Brewer Hicklen is swimming in mostly uncharted territory

In an attempt to help fans understand the historic context that some of our Royals prospects currently find themselves in, I’ve been running some numbers to compare our guys to prospects of the past. The best example I’ve found is how MJ Melendez and Seuly Matias compare to other 19-year olds to play in the South Atlantic League. You can find that here.

Here are some other examples:

Get the idea? Find players that are _____ years old and have done ___________ and ___________ in the ______________ league. See if there are any historical precedents for what certain Royals prospects are currently doing. In the case of Nicky Lopez, Seuly Matias, and MJ Melendez, there plenty of promising comps. For Frank Schwindel, not so much.

However, when I went to look back at historical comps for Brewer Hicklen…well…there aren’t any. None that have reached the major leagues anyways. Here is a list of every 21 and 22-year old since 2007 to post a wRC+ of 148 or higher, a BB/K ratio of 0.28 or lower, and a SwStr% under 20% (4 factors going on here) in the South Atlantic League (min. 250 PA):

  • Michael Benjamin (2014)
  • Tito Polo (2016)
  • Darick Hall (2017)
  • Chad Spanberger (2018)
  • Brewer Hicklen (2018)

That’s it. That’s the list. None of those guys have had a big league at-bat quite yet (in part because most of them are so recent). You may have seen the tweet above where I compared Brewer Hicklen to Rhys Hoskins, and while they compare pretty similarly, Hoskins walked almost twice as much as Hicklen.

Since we can’t examine any of these guys big league careers, and Chad Spanberger is currently playing in A-ball like Hicklen, let’s examine the minor league careers of the other three guys since they left A-ball.

  • Michael Benjamin: Stopped being good pretty quickly and hasn’t played since 2016. To be honest, Benjamin’s 2014 stat line looks a lot like Brewer Hicklen’s line in 2018. This would be the worst possible outcome for Brewer Hicklen’s career.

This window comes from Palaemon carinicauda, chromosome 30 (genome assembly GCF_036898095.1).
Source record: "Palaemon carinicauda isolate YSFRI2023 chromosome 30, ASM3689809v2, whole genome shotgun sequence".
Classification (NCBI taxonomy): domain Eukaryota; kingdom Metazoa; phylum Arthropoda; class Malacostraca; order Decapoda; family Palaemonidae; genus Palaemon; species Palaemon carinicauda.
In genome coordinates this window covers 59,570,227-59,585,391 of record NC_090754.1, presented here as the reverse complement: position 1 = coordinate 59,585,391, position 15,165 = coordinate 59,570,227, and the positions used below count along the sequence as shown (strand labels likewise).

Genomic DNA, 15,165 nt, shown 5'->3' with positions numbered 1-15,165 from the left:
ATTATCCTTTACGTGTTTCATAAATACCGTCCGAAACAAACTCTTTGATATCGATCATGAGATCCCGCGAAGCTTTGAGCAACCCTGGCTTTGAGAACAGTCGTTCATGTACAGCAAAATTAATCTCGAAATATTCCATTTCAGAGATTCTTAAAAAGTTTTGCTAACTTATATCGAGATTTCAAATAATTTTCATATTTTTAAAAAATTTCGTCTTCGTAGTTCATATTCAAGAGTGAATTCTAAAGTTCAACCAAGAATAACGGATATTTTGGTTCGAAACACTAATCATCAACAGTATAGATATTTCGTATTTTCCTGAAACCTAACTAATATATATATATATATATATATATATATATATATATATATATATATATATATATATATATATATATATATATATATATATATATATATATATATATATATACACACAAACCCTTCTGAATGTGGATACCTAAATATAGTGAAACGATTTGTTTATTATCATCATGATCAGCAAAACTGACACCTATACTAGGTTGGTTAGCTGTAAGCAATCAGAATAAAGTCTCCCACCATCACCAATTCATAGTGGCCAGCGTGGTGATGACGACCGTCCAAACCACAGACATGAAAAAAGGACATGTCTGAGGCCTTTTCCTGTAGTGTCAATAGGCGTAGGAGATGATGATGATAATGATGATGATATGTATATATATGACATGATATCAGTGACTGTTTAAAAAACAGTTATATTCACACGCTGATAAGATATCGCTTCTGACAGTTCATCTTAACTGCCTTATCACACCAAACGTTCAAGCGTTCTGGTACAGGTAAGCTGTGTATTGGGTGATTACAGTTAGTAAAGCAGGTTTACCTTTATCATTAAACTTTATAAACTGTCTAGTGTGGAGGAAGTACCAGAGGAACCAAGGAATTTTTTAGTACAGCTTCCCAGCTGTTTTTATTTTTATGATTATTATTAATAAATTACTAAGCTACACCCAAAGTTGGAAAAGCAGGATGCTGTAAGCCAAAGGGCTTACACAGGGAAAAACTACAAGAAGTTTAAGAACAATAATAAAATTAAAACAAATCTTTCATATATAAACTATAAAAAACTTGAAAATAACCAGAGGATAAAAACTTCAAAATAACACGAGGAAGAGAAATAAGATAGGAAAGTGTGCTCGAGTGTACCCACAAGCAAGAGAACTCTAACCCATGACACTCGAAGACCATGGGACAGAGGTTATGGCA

• Tito Polo: The biggest difference between Polo and Hicklen is that this is Hicklen’s first go at A-ball and Polo didn’t find success until his 2nd go round. Polo’s 2016 season in the SALLY also looks similar to Hicklen’s. He currently has a wRC+ of 86 in AA with the White Sox. Not great, Bob. Polo’s power has almost completely gone away, but luckily for Hicklen, 2016 seems to be a crazy outlier in terms of power for Polo.
  • Darick Hall: After putting up Hicklen-esque numbers in the SALLY last season, Hall destroyed High-A to begin 2018 to the tune of a 156 wRC+ in 48 games. He was promptly promoted to AA where his wRC+ has dropped to 86 in 35 games, but he’s still walking enough and his K’s are actually down from the SALLY. He’s got 9 HR in 35 games and, while he doesn’t run as much as Hicklen, and doesn’t play as valuable of a defensive position (1B), he looks like he’ll be okay for the time being.

As you can see, there’s not a ton of examples of guys having similar seasons as Hicklen. There’s even fewer examples of guys going on to have success after posting those seasons. Here’s the difference between Brewer Hicklen and everyone else on that list:

Brewer Hicklen was a two sport athlete in college, and a good one at that. He was a starting wide receiver on the UAB football team as well as a starting outfielder on the baseball team. Brewer Hicklen is focusing on baseball full-time for the first time in his life at the age of 22. Michael Benjamin played football in high school, but he had three years of college solely dedicated to baseball. The fact that Brewer Hicklen, who now has 12 HR and 18 SB on the season, can focus that athleticism towards one sport ought to be huge for his development.

Last season when Hicklen was drafted, our fearless leader, Patrick Brennan, was all aboard the Brewer Hicklen hype train. And after seeing what he’s doing to the SALLY this season, I’m thinking about buying a ticket as well. He’s going to be a lot of fun to follow for the next couple years.


Photo Credits: UAB Athletics

6 thoughts on “Brewer Hicklen is swimming in mostly uncharted territory

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